58. chest film is faster
59. there is a single screen in mammography
*

Answer: 55. False 56. True 57. True 58. False 59. True

Mammography is a very demanding imaging technique for two main reasons:


1) Since it is a screening test that may be done yearly, the doses must be kept to an
absolute minimum
2) Since one of the hallmarks of breast carcinoma is microcalcifications, the technique
needs to be able to adequately image them
To decrease dose several things are done:
a) faster screens and films are used -therefore less photons are needed to form the image
b) compression is used - there is less tissue thickness
To improve images several things are done:
a) a small focal spot is used (0.3 mm, as small as 0.1 mm for magnification
mammography), thus making the source more like a point
b) a molybdenum target and filter system is used. This gives better soft tissue contrast.
c) high contrast film is used - of course, high contrast means narrow latitude
d) thin (and single) screens are used to decrease blurring at the surface
e) faster screens and films decrease time of exposure, thus reducing the amount of motion
artifact
f) there is close contact of the film and screen (see question regarding QC)
g) there is extended processing which increases the optical density and contrast of the
image (but also increases fog!)
Reference: Kopans 1989, pp. 38, 40
*

1995, 1994
Concerning radiography of the specimen block:
60. should be performed if calcifications are not seen on pathology (95, 94)
61. magnification technique should be used (95, 94)
62. does not have to be performed if a palpable lesion is in the specimen (95, 94)
63. does not need to be performed if the lesion is not palpable (95, 94)
*
Answer: 60. True 61. True 62. True 63. False

Breast lesions are either palpable or nonpalpable.


Palpable lesions do not require radiography of the specimen block. If the palpable
abnormality is included in the specimen, this is usually sufficient. However, radiography
may be performed if there were any radiographically distinctive characteristics in the
palpable mass which may help in diagnosis or assessment of whether or not the entire
mass has been excised.
Radiography of the specimen block in nonpalpable lesions is mandatory,
however. In almost every case, the lesion was first discovered on mammography and
mammography may be the only way to adequately localize the lesion and/or assess the
adequacy of excision. Radiography is usually performed on the fresh surgical specimen
while the patient is still in the OR to assess adequacy of excision. If the
mammographically detected calicifications are not seen on pathology, two things are
usually done:
1) the specimen block is reradiographed to guide the pathologists to the area of suspicious
calcifications. In rare instances, the area of suspicious calcifications is “lost” in transit.
In this case, part 2) becomes mandatory.
2) the breast which underwent the excisional biopsy is reradiographed to assure that there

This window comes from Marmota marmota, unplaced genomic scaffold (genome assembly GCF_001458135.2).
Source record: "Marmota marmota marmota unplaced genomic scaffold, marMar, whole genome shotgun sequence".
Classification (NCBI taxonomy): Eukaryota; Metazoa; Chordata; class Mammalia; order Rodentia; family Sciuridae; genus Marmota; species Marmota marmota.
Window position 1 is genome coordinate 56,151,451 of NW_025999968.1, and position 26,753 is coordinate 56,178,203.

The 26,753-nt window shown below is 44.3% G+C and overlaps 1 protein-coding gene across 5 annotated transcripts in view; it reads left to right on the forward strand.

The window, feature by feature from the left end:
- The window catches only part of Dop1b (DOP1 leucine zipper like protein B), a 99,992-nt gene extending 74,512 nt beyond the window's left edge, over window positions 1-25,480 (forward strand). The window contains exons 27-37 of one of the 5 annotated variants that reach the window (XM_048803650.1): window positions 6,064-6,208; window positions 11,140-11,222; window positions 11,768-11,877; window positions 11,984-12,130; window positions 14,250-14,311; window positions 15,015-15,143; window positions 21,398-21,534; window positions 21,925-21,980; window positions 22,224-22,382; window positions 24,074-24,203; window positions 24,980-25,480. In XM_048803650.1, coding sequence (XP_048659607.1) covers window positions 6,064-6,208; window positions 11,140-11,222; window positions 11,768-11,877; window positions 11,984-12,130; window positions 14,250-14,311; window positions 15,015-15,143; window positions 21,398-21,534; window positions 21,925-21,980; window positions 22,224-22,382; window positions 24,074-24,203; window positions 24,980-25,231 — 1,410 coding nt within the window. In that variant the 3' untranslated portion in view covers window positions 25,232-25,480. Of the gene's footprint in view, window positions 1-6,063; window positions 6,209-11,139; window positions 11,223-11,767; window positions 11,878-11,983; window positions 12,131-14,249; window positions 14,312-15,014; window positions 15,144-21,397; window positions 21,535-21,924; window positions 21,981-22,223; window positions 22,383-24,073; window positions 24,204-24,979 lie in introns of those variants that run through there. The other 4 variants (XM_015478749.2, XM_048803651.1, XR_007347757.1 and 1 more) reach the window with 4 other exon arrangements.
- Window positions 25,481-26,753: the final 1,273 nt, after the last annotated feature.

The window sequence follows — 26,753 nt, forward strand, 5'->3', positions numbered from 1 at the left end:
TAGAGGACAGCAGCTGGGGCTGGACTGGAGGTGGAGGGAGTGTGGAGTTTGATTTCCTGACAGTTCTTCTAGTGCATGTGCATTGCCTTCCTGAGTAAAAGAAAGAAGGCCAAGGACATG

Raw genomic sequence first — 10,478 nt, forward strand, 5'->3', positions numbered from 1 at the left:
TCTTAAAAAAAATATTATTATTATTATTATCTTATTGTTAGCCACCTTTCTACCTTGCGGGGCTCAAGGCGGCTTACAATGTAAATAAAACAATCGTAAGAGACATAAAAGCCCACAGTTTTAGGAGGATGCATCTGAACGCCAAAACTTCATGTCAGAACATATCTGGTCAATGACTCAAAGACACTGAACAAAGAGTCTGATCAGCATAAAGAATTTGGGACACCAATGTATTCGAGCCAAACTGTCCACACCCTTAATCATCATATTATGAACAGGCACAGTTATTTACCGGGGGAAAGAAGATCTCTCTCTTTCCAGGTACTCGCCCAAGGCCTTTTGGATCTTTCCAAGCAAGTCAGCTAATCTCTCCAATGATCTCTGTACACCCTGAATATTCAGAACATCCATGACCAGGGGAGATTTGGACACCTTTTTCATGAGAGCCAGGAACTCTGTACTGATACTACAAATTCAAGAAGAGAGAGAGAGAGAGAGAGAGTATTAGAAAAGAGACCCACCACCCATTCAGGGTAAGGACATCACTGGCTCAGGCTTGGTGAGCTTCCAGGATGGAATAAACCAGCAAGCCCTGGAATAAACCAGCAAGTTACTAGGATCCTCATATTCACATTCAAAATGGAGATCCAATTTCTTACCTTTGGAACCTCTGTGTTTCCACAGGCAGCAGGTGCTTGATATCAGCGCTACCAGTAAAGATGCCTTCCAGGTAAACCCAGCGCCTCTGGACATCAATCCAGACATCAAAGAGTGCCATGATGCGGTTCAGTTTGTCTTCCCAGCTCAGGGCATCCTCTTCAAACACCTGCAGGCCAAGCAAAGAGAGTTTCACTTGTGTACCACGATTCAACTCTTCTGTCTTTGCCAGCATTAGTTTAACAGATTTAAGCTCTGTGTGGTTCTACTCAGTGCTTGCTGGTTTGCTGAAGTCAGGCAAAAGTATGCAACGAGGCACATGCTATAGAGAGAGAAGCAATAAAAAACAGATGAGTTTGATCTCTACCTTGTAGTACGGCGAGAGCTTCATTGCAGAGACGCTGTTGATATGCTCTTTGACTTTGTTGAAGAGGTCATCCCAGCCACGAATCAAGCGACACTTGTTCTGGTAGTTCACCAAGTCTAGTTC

are no residual suspicious calcifications within the breast.
*

1993
Concerning lobular carcinoma in situ:
64. also known as lobular neoplasia
65. more often bilateral
66. less aggressive than DCIS
67. can be distinguished from DCIS on mammography
*
Answer: 64. True 65. False 66. True (DCIS will progress to carcinoma, LCIS is a
marker for carcinoma in the future, usually ductal.) 67. True

While LCIS is typically not bilateral, its (unilateral presence) implies an increased
risk of later developing invasive carcinoma (usually ductal) with equal risk (15%) in each
breast.
I answered d. true but this could be taken either way. Since LCIS is usually a
serendipitous finding and since DCIS is often similar in appearance to invasive ductal
carcinoma, there is little overlap in visible appearance. However, both lesions may be
mammographically occult, so in this respect the may be indistinguishable.
Reference: Kopans 1989, pp. 301-302
*

1994, 1993
Concerning characteristics of invasive lobular carcinoma:
68. frequently is non-palpable
69. is more commonly bilateral than LCIS
70. has a characteristic mammographic appearance
71. it accounts for 30% of breast cancers

Answer: 68. True 69. False 70. False (looks just like invasive ductal) 71. False
Distribution of cancers is as follows:
A) Ductal (approximately 90%)
1) 60-75% invasive
2) 20-40% DCIS (greater percentage with more extensive mammographic screening)
B) Lobular (approximately 10%)
C) Other (few%, depending on series)

Reference: Dahnert 1993, p. 344


*

1993, 1991
A lesion which is located more cephalad on ML than on MLO can be in:
72. upper inner quadrant
73. upper outer quadrant
74. lower inner quadrant
75. lower outer quadrant
76. axillary tail
*
Answer: 72. True 73. False 74. True 75. False 76. False

Position the 3 films (left to right) in this order: ML-MLO-CC. Make sure the nipple is at
the same level on all three films. Mark the mass in two views and use these two points to